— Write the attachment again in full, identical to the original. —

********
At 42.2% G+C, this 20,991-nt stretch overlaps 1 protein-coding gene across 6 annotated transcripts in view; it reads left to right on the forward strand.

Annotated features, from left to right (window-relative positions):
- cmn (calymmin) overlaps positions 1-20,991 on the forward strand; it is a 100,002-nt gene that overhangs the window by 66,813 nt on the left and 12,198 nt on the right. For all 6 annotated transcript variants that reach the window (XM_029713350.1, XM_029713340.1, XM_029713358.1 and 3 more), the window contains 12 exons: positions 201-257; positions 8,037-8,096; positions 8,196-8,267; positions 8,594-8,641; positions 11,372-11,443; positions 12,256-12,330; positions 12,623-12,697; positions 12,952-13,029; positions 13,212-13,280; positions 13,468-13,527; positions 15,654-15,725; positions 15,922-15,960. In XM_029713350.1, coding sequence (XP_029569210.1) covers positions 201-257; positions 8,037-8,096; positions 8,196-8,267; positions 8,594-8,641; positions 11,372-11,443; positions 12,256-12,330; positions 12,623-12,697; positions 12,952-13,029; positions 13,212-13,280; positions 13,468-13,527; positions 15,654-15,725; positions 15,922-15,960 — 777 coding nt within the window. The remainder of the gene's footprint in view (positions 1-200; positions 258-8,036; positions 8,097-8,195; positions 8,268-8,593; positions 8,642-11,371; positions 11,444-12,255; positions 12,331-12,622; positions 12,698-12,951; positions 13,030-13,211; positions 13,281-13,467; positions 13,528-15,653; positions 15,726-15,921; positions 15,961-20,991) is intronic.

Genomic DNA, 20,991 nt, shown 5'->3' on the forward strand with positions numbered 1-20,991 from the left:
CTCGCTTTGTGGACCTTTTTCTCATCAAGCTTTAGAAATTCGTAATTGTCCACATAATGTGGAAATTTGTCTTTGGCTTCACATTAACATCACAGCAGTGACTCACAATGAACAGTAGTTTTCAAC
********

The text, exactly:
At 42.2% G+C, this 20,991-nt stretch overlaps 1 protein-coding gene across 6 annotated transcripts in view; it reads left to right on the forward strand.

Annotated features, from left to right (window-relative positions):
- cmn (calymmin) overlaps positions 1-20,991 on the forward strand; it is a 100,002-nt gene that overhangs the window by 66,813 nt on the left and 12,198 nt on the right. For all 6 annotated transcript variants that reach the window (XM_029713350.1, XM_029713340.1, XM_029713358.1 and 3 more), the window contains 12 exons: positions 201-257; positions 8,037-8,096; positions 8,196-8,267; positions 8,594-8,641; positions 11,372-11,443; positions 12,256-12,330; positions 12,623-12,697; positions 12,952-13,029; positions 13,212-13,280; positions 13,468-13,527; positions 15,654-15,725; positions 15,922-15,960. In XM_029713350.1, coding sequence (XP_029569210.1) covers positions 201-257; positions 8,037-8,096; positions 8,196-8,267; positions 8,594-8,641; positions 11,372-11,443; positions 12,256-12,330; positions 12,623-12,697; positions 12,952-13,029; positions 13,212-13,280; positions 13,468-13,527; positions 15,654-15,725; positions 15,922-15,960 — 777 coding nt within the window. The remainder of the gene's footprint in view (positions 1-200; positions 258-8,036; positions 8,097-8,195; positions 8,268-8,593; positions 8,642-11,371; positions 11,444-12,255; positions 12,331-12,622; positions 12,698-12,951; positions 13,030-13,211; positions 13,281-13,467; positions 13,528-15,653; positions 15,726-15,921; positions 15,961-20,991) is intronic.

Genomic DNA, 20,991 nt, shown 5'->3' on the forward strand with positions numbered 1-20,991 from the left:
CTCGCTTTGTGGACCTTTTTCTCATCAAGCTTTAGAAATTCGTAATTGTCCACATAATGTGGAAATTTGTCTTTGGCTTCACATTAACATCACAGCAGTGACTCACAATGAACAGTAGTTTTCAAC